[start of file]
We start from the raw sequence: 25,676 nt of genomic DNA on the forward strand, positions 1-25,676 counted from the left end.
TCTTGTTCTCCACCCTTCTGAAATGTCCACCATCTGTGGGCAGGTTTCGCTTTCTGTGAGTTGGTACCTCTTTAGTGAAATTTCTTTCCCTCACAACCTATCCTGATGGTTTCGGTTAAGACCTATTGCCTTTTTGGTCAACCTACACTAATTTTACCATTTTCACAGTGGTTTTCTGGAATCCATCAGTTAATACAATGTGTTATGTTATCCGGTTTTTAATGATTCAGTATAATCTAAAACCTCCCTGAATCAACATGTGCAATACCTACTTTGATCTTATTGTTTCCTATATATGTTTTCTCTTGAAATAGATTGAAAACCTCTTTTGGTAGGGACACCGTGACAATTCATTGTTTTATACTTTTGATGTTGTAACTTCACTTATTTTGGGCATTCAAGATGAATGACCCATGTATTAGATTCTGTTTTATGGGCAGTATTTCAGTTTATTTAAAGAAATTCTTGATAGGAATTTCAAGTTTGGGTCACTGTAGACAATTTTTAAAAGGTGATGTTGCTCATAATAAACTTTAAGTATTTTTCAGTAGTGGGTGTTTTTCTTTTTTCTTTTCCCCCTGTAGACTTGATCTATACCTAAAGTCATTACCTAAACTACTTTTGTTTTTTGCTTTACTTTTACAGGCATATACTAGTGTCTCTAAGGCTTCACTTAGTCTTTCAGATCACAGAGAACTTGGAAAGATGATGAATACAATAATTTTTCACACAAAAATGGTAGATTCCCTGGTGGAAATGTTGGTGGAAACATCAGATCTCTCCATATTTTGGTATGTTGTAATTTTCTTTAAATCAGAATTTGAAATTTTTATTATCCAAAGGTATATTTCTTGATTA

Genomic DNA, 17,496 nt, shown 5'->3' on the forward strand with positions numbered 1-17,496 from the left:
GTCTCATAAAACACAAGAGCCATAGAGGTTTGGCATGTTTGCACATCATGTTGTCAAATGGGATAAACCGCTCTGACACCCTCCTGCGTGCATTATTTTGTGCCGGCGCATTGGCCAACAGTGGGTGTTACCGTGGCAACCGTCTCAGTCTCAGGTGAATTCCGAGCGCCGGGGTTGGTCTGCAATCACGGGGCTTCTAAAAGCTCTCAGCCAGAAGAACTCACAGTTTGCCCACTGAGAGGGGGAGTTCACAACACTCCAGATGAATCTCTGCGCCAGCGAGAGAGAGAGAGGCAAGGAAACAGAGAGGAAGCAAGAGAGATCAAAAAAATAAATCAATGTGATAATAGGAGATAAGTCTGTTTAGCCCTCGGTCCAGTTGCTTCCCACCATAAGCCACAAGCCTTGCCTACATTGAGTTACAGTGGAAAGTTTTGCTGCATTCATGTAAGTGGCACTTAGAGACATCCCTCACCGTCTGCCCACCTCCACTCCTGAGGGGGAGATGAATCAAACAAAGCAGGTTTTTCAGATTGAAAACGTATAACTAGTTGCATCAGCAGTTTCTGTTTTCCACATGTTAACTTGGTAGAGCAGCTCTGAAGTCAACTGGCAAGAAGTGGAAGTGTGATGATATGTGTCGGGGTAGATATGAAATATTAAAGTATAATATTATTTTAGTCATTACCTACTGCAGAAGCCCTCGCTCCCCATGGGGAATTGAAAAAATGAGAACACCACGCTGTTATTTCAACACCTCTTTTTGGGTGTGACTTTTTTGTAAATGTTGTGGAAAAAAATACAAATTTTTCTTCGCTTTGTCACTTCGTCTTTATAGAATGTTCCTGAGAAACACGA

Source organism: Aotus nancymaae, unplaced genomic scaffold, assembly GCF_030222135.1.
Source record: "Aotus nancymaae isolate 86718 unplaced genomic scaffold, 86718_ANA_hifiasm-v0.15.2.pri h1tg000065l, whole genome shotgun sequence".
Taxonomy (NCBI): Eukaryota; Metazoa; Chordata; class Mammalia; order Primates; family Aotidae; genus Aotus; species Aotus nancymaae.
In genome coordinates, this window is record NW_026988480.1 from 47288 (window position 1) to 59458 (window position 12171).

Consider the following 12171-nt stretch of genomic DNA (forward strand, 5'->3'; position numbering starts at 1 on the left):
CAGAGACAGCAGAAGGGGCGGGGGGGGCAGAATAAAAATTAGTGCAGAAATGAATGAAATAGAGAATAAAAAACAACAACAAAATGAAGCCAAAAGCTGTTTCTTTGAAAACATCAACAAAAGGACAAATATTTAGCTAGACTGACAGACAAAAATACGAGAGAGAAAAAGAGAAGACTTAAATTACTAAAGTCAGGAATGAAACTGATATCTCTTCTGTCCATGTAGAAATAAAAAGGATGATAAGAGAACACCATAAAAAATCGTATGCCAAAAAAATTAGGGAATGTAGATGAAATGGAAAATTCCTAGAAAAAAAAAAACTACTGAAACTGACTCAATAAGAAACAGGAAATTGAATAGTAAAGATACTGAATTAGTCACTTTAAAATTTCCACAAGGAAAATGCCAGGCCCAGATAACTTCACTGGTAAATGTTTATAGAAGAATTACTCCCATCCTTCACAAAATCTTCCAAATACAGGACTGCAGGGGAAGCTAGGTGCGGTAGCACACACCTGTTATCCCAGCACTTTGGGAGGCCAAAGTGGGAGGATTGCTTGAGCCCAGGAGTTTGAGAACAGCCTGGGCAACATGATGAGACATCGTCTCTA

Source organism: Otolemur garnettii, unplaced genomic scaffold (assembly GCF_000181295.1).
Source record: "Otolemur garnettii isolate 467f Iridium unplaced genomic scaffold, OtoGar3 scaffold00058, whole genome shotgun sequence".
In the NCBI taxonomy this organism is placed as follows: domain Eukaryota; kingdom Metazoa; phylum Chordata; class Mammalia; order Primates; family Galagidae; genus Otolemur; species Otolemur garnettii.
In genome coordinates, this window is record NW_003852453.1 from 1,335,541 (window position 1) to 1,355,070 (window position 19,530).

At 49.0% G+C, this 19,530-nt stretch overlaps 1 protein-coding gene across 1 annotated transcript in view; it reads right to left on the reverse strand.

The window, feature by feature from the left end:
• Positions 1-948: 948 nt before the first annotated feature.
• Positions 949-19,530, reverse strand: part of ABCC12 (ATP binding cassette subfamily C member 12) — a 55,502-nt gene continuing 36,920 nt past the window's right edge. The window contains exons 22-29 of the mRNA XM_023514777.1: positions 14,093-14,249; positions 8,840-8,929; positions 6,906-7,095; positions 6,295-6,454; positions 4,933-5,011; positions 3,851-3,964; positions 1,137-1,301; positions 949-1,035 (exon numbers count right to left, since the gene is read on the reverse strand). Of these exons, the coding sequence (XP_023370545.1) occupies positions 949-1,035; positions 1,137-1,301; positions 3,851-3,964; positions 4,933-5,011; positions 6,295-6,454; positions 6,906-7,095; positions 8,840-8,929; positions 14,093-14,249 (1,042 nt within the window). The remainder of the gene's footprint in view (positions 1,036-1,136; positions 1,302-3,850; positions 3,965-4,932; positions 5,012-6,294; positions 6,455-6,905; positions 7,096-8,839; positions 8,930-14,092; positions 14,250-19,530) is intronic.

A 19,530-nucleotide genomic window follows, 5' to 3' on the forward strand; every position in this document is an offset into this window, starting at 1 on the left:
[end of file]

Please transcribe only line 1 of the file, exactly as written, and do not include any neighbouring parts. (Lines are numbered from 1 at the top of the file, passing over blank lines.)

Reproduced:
We start from the raw sequence: 25,676 nt of genomic DNA on the forward strand, positions 1-25,676 counted from the left end.